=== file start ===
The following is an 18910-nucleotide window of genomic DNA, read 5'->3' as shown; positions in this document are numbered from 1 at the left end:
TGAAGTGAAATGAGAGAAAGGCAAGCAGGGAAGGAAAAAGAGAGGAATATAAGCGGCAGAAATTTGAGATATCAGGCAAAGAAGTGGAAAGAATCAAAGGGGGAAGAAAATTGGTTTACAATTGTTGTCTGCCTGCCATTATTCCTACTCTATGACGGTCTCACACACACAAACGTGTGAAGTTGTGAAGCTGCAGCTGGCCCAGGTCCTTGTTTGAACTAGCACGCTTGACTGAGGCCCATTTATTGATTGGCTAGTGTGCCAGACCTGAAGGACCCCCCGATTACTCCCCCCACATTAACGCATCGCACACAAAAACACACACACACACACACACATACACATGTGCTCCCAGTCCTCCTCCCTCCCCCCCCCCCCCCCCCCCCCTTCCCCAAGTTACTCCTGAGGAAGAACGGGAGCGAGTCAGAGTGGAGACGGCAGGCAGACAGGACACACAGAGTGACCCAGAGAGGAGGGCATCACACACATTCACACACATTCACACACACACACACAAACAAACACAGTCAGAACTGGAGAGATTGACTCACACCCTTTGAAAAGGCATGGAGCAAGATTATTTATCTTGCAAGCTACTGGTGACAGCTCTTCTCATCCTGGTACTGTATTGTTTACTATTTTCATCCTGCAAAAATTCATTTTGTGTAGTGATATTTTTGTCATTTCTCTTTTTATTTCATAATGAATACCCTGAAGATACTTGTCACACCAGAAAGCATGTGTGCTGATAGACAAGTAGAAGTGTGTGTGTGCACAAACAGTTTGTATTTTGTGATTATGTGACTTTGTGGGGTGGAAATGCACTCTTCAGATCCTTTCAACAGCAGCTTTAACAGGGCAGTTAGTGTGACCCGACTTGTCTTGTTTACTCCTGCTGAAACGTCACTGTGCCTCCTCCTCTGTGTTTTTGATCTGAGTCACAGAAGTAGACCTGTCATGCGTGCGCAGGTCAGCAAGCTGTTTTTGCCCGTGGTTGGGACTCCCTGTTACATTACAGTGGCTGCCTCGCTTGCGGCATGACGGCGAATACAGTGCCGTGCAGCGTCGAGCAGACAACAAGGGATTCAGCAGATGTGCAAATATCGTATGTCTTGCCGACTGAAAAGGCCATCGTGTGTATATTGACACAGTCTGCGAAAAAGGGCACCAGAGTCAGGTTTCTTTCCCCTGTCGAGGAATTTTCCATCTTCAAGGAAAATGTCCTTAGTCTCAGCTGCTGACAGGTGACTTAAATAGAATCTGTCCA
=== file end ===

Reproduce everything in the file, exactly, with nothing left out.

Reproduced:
The following is an 18910-nucleotide window of genomic DNA, read 5'->3' as shown; positions in this document are numbered from 1 at the left end:
TGAAGTGAAATGAGAGAAAGGCAAGCAGGGAAGGAAAAAGAGAGGAATATAAGCGGCAGAAATTTGAGATATCAGGCAAAGAAGTGGAAAGAATCAAAGGGGGAAGAAAATTGGTTTACAATTGTTGTCTGCCTGCCATTATTCCTACTCTATGACGGTCTCACACACACAAACGTGTGAAGTTGTGAAGCTGCAGCTGGCCCAGGTCCTTGTTTGAACTAGCACGCTTGACTGAGGCCCATTTATTGATTGGCTAGTGTGCCAGACCTGAAGGACCCCCCGATTACTCCCCCCACATTAACGCATCGCACACAAAAACACACACACACACACACACATACACATGTGCTCCCAGTCCTCCTCCCTCCCCCCCCCCCCCCCCCCCCCTTCCCCAAGTTACTCCTGAGGAAGAACGGGAGCGAGTCAGAGTGGAGACGGCAGGCAGACAGGACACACAGAGTGACCCAGAGAGGAGGGCATCACACACATTCACACACATTCACACACACACACACAAACAAACACAGTCAGAACTGGAGAGATTGACTCACACCCTTTGAAAAGGCATGGAGCAAGATTATTTATCTTGCAAGCTACTGGTGACAGCTCTTCTCATCCTGGTACTGTATTGTTTACTATTTTCATCCTGCAAAAATTCATTTTGTGTAGTGATATTTTTGTCATTTCTCTTTTTATTTCATAATGAATACCCTGAAGATACTTGTCACACCAGAAAGCATGTGTGCTGATAGACAAGTAGAAGTGTGTGTGTGCACAAACAGTTTGTATTTTGTGATTATGTGACTTTGTGGGGTGGAAATGCACTCTTCAGATCCTTTCAACAGCAGCTTTAACAGGGCAGTTAGTGTGACCCGACTTGTCTTGTTTACTCCTGCTGAAACGTCACTGTGCCTCCTCCTCTGTGTTTTTGATCTGAGTCACAGAAGTAGACCTGTCATGCGTGCGCAGGTCAGCAAGCTGTTTTTGCCCGTGGTTGGGACTCCCTGTTACATTACAGTGGCTGCCTCGCTTGCGGCATGACGGCGAATACAGTGCCGTGCAGCGTCGAGCAGACAACAAGGGATTCAGCAGATGTGCAAATATCGTATGTCTTGCCGACTGAAAAGGCCATCGTGTGTATATTGACACAGTCTGCGAAAAAGGGCACCAGAGTCAGGTTTCTTTCCCCTGTCGAGGAATTTTCCATCTTCAAGGAAAATGTCCTTAGTCTCAGCTGCTGACAGGTGACTTAAATAGAATCTGTCCA